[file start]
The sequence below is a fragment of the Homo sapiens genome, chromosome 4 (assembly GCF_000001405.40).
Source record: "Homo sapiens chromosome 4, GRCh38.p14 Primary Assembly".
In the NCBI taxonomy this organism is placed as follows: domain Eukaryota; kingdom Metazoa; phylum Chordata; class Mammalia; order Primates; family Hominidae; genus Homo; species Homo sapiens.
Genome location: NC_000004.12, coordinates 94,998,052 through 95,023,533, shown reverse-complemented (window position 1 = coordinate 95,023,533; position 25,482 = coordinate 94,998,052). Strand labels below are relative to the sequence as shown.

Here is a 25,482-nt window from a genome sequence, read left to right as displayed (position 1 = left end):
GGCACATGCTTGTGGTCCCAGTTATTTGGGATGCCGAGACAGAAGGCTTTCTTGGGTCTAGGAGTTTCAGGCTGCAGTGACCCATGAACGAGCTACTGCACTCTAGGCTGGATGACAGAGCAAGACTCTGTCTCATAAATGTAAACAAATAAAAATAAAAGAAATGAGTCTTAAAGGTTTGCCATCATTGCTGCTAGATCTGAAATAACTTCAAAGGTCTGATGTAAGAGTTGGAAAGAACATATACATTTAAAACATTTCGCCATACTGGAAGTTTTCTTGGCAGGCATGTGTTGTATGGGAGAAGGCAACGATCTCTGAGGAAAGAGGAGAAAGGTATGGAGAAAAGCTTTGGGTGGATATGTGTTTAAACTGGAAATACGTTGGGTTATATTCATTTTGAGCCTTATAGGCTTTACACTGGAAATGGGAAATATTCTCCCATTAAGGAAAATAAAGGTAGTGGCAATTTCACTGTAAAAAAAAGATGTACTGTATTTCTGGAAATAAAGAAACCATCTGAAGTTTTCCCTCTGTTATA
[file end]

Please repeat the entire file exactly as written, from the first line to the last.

The sequence below is a fragment of the Homo sapiens genome, chromosome 4 (assembly GCF_000001405.40).
Source record: "Homo sapiens chromosome 4, GRCh38.p14 Primary Assembly".
In the NCBI taxonomy this organism is placed as follows: domain Eukaryota; kingdom Metazoa; phylum Chordata; class Mammalia; order Primates; family Hominidae; genus Homo; species Homo sapiens.
Genome location: NC_000004.12, coordinates 94,998,052 through 95,023,533, shown reverse-complemented (window position 1 = coordinate 95,023,533; position 25,482 = coordinate 94,998,052). Strand labels below are relative to the sequence as shown.

Here is a 25,482-nt window from a genome sequence, read left to right as displayed (position 1 = left end):
GGCACATGCTTGTGGTCCCAGTTATTTGGGATGCCGAGACAGAAGGCTTTCTTGGGTCTAGGAGTTTCAGGCTGCAGTGACCCATGAACGAGCTACTGCACTCTAGGCTGGATGACAGAGCAAGACTCTGTCTCATAAATGTAAACAAATAAAAATAAAAGAAATGAGTCTTAAAGGTTTGCCATCATTGCTGCTAGATCTGAAATAACTTCAAAGGTCTGATGTAAGAGTTGGAAAGAACATATACATTTAAAACATTTCGCCATACTGGAAGTTTTCTTGGCAGGCATGTGTTGTATGGGAGAAGGCAACGATCTCTGAGGAAAGAGGAGAAAGGTATGGAGAAAAGCTTTGGGTGGATATGTGTTTAAACTGGAAATACGTTGGGTTATATTCATTTTGAGCCTTATAGGCTTTACACTGGAAATGGGAAATATTCTCCCATTAAGGAAAATAAAGGTAGTGGCAATTTCACTGTAAAAAAAAGATGTACTGTATTTCTGGAAATAAAGAAACCATCTGAAGTTTTCCCTCTGTTATA